Passion is a very debated topic amongst businesspeople. I have heard “If you haven’t got passion for what you’re doing, you’ll never be successful”, as well as “It’s not the product that matters, it’s the process”.
I personally believe (and know) that if you try to stick with something that you don’t truly enjoy, it can be an uphill battle. I remember hearing Brian Tracy say, “Ask yourself what you would do if you got a million dollars tax free, and didn’t have to work unless you wanted to. Most of the time, the answer you get is what you are here to do. That is your inherent purpose.”
When I was in high school, I used to spend the lion’s share of my time on my computer, programming. I used to love programming. I still do, I’ve just not yet gotten back into it to the level I was before. My language of choice in the early 1990’s was QBasic. Before that was TRS-80 Color Basic, TRS-80 Extended Color Basic, GW-Basic and BasicA. I guess I had a thing for the basics 🙂
I’m telling you about my programming because it was so cool then. It still is cool. I would sit for hours in my room working on my projects. I would code, run, check, code again…over and over, until my programs did what I wanted them to. Hours would pass and I would totally lose track of time. When I would glance up at the clock, I’d wonder what happened to all that time.
The programming project I was most proud of was when I made a tic-tac-toe program. 2 People could play, 1 person could play against the computer. At first, the computer would just randomly play a square. It would never be able to win, and I got bored with that.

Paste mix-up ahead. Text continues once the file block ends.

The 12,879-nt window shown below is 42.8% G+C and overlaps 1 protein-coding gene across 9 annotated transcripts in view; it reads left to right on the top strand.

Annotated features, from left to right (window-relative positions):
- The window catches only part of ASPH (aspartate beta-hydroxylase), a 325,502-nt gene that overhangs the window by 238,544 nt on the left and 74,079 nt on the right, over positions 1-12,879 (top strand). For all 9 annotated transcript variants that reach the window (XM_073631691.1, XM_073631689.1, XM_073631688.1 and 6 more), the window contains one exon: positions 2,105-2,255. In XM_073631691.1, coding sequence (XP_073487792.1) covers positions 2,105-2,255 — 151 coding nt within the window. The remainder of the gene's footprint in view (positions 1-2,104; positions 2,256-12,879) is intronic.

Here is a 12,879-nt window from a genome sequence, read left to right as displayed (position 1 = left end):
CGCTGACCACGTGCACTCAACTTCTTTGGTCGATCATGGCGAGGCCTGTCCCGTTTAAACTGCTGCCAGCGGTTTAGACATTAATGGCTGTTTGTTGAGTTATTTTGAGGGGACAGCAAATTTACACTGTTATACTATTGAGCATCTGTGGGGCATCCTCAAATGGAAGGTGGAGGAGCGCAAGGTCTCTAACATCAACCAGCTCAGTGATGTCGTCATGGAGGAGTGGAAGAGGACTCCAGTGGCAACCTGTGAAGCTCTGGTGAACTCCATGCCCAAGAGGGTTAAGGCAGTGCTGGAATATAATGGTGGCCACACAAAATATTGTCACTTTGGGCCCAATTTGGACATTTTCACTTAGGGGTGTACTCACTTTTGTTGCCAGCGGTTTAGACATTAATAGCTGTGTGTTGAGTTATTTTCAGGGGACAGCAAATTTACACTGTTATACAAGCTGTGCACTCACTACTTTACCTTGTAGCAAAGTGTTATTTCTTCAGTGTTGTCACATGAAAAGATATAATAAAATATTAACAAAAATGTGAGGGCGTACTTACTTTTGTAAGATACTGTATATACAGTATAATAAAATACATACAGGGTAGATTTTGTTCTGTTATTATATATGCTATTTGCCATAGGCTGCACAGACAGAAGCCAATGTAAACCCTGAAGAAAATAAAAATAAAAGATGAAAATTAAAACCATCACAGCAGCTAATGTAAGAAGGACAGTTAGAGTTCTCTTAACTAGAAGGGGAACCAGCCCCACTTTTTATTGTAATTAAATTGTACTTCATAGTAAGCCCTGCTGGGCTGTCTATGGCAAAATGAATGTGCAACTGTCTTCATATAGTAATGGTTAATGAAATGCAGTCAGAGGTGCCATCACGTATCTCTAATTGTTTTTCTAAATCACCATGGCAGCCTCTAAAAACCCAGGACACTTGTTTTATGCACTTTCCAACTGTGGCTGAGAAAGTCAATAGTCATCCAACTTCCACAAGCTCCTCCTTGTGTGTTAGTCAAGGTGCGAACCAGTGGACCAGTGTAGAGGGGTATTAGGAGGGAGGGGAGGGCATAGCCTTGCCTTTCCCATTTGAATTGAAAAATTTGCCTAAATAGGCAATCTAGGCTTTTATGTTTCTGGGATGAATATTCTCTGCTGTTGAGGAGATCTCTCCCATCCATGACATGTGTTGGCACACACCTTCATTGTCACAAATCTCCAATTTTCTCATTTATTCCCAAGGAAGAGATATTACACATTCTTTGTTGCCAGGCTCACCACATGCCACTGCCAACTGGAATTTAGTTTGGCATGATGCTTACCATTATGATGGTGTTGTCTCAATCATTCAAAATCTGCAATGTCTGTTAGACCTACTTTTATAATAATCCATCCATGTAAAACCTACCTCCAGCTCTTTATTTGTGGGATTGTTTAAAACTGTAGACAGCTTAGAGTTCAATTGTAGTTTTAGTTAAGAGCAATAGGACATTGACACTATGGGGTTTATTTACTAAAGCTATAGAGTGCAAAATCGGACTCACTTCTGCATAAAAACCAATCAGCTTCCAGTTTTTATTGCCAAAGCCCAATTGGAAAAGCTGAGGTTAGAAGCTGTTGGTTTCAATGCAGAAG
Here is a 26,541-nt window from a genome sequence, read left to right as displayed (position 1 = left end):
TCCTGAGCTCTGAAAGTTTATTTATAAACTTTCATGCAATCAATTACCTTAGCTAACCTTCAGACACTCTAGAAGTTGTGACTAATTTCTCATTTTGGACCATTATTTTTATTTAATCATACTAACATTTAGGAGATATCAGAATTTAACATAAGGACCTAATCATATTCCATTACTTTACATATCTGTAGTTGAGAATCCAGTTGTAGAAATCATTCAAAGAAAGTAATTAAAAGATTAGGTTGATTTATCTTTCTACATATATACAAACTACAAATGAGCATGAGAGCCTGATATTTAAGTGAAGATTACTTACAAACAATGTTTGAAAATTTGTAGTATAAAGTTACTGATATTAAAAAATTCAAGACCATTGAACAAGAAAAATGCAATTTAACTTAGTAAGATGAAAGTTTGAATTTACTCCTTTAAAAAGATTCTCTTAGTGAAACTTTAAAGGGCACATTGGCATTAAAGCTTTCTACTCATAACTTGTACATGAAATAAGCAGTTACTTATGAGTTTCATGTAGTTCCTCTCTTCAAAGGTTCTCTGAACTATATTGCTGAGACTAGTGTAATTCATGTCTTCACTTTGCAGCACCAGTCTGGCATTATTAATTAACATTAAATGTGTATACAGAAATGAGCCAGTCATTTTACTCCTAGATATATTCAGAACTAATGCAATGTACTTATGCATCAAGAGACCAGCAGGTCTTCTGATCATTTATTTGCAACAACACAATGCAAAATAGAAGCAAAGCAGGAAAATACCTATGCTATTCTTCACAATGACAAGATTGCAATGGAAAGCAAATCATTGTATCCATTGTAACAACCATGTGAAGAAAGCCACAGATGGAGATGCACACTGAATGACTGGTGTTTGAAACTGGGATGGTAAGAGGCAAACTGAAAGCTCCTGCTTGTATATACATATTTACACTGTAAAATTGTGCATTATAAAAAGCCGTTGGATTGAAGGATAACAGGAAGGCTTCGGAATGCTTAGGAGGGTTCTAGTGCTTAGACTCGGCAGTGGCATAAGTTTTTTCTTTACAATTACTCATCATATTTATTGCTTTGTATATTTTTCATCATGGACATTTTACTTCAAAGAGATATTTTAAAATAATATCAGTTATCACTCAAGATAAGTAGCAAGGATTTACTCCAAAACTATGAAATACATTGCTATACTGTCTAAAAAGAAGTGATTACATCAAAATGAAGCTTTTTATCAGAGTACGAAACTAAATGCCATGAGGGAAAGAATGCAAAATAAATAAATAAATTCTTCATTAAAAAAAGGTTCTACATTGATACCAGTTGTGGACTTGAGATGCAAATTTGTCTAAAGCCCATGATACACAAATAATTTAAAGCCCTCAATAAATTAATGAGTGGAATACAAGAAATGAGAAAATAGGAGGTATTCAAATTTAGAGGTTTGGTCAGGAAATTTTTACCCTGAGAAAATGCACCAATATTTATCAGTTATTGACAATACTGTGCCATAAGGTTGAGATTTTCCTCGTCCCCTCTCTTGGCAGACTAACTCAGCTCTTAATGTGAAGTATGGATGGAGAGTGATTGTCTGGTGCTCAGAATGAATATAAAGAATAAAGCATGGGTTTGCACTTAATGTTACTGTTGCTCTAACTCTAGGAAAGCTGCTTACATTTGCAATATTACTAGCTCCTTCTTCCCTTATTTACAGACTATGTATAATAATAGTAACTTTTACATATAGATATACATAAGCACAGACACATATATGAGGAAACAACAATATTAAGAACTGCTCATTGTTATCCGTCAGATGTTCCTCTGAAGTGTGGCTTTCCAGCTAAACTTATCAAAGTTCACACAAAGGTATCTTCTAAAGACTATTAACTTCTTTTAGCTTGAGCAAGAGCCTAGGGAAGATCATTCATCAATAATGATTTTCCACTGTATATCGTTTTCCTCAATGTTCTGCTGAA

So, being ever-curious, I began to wonder what it would take to make the computer be able to learn from the moves that led to it being defeated. So, I added in a subroutine that, when the computer was defeated, simply stored a snapshot of the game into a 9-dimensional array. It seemed to take forever for it to learn though, as it actually had to experience defeat to learn from it. So, yet again, I added another cool feature. I made it so that when I selected ‘0’ for the number of players, I was replaced with a function that would randomly play a square. This sped up the computer’s “learning” process. It was way cool! It ended up looking like the part at the end of the 1984 movie “Wargames” when the computer was going through all the tic-tac-toe scenarios. I programmed it to save it’s new “knowledge base” to the disk for future reference.
Then I reloaded the program, started playing. And, alas, I was NEVER able to win the game! The only problem was that te search routine the computer used to check past experiences was not very efficient, and occasionally, the computer would take 45 MINUTES to make a move!
I’m writing about this because I am passionate about what i was doing at the time. I love programming, for the problem-solving challenges it provides. I also love the solitude of it. I can be a solitary person at times.
So I’d like to talk about the “symptoms” of being passionate about something. Whether that something is sales, reading, sports or whatever doesn’t matter. Here is a non-inclusive of the symptoms:
- Loss of time ( “Where did all that time go?” )
- Single-minded focus, no matter what obstacles come up
- A heightened sense of curiosity, always learning (I am learning a lot about PHP just by making this website!!!)
- You get very talkative when telling other people about what you’re doing (like the tic-tac-toe thing)
That’s what I can think of from the top of my head…If you think of any more, comment and tell us.
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